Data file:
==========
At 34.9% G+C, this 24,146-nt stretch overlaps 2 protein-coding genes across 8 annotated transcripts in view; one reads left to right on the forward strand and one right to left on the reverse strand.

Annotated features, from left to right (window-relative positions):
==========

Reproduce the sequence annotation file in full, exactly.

At 34.9% G+C, this 24,146-nt stretch overlaps 2 protein-coding genes across 8 annotated transcripts in view; one reads left to right on the forward strand and one right to left on the reverse strand.

Annotated features, from left to right (window-relative positions):